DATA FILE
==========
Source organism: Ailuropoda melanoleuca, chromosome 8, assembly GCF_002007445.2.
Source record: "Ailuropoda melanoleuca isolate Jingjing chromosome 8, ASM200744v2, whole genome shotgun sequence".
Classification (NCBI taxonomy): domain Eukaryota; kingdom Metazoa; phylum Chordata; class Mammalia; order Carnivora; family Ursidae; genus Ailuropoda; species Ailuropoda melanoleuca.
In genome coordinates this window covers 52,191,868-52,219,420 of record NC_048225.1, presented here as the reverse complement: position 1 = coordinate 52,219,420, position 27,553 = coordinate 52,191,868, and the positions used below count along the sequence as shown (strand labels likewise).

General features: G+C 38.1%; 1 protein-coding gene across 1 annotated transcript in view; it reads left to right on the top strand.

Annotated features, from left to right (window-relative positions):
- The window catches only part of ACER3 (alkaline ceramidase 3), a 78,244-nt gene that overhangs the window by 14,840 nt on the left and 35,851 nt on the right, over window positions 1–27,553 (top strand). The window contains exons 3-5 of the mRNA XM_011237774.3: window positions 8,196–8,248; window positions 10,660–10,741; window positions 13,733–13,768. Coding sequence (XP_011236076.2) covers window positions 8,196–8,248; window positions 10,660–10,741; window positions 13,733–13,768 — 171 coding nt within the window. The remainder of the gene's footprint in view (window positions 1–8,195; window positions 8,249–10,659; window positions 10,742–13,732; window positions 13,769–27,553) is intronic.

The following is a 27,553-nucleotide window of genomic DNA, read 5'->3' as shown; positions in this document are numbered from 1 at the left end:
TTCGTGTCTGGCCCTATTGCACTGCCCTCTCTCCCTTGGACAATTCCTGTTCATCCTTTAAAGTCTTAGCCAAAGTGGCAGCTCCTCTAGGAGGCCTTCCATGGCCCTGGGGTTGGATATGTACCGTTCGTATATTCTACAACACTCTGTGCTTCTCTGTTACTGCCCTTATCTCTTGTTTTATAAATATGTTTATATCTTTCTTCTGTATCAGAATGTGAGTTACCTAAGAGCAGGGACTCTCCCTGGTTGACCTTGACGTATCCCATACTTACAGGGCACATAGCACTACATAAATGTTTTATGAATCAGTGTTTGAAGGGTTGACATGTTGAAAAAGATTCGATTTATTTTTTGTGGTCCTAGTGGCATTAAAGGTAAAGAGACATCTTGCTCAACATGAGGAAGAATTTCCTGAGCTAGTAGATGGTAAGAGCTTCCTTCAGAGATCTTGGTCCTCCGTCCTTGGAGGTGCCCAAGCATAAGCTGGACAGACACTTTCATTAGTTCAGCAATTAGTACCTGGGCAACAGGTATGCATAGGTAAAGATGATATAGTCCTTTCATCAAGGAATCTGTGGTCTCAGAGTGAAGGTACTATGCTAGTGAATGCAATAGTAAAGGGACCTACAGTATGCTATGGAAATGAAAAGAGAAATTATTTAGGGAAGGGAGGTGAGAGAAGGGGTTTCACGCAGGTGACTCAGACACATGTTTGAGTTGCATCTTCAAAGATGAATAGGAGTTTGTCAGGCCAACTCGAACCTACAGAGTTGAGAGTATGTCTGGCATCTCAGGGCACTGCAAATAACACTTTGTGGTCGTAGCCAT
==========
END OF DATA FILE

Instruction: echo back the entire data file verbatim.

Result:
Source organism: Ailuropoda melanoleuca, chromosome 8, assembly GCF_002007445.2.
Source record: "Ailuropoda melanoleuca isolate Jingjing chromosome 8, ASM200744v2, whole genome shotgun sequence".
Classification (NCBI taxonomy): domain Eukaryota; kingdom Metazoa; phylum Chordata; class Mammalia; order Carnivora; family Ursidae; genus Ailuropoda; species Ailuropoda melanoleuca.
In genome coordinates this window covers 52,191,868-52,219,420 of record NC_048225.1, presented here as the reverse complement: position 1 = coordinate 52,219,420, position 27,553 = coordinate 52,191,868, and the positions used below count along the sequence as shown (strand labels likewise).

General features: G+C 38.1%; 1 protein-coding gene across 1 annotated transcript in view; it reads left to right on the top strand.

Annotated features, from left to right (window-relative positions):
- The window catches only part of ACER3 (alkaline ceramidase 3), a 78,244-nt gene that overhangs the window by 14,840 nt on the left and 35,851 nt on the right, over window positions 1–27,553 (top strand). The window contains exons 3-5 of the mRNA XM_011237774.3: window positions 8,196–8,248; window positions 10,660–10,741; window positions 13,733–13,768. Coding sequence (XP_011236076.2) covers window positions 8,196–8,248; window positions 10,660–10,741; window positions 13,733–13,768 — 171 coding nt within the window. The remainder of the gene's footprint in view (window positions 1–8,195; window positions 8,249–10,659; window positions 10,742–13,732; window positions 13,769–27,553) is intronic.

The following is a 27,553-nucleotide window of genomic DNA, read 5'->3' as shown; positions in this document are numbered from 1 at the left end:
TTCGTGTCTGGCCCTATTGCACTGCCCTCTCTCCCTTGGACAATTCCTGTTCATCCTTTAAAGTCTTAGCCAAAGTGGCAGCTCCTCTAGGAGGCCTTCCATGGCCCTGGGGTTGGATATGTACCGTTCGTATATTCTACAACACTCTGTGCTTCTCTGTTACTGCCCTTATCTCTTGTTTTATAAATATGTTTATATCTTTCTTCTGTATCAGAATGTGAGTTACCTAAGAGCAGGGACTCTCCCTGGTTGACCTTGACGTATCCCATACTTACAGGGCACATAGCACTACATAAATGTTTTATGAATCAGTGTTTGAAGGGTTGACATGTTGAAAAAGATTCGATTTATTTTTTGTGGTCCTAGTGGCATTAAAGGTAAAGAGACATCTTGCTCAACATGAGGAAGAATTTCCTGAGCTAGTAGATGGTAAGAGCTTCCTTCAGAGATCTTGGTCCTCCGTCCTTGGAGGTGCCCAAGCATAAGCTGGACAGACACTTTCATTAGTTCAGCAATTAGTACCTGGGCAACAGGTATGCATAGGTAAAGATGATATAGTCCTTTCATCAAGGAATCTGTGGTCTCAGAGTGAAGGTACTATGCTAGTGAATGCAATAGTAAAGGGACCTACAGTATGCTATGGAAATGAAAAGAGAAATTATTTAGGGAAGGGAGGTGAGAGAAGGGGTTTCACGCAGGTGACTCAGACACATGTTTGAGTTGCATCTTCAAAGATGAATAGGAGTTTGTCAGGCCAACTCGAACCTACAGAGTTGAGAGTATGTCTGGCATCTCAGGGCACTGCAAATAACACTTTGTGGTCGTAGCCAT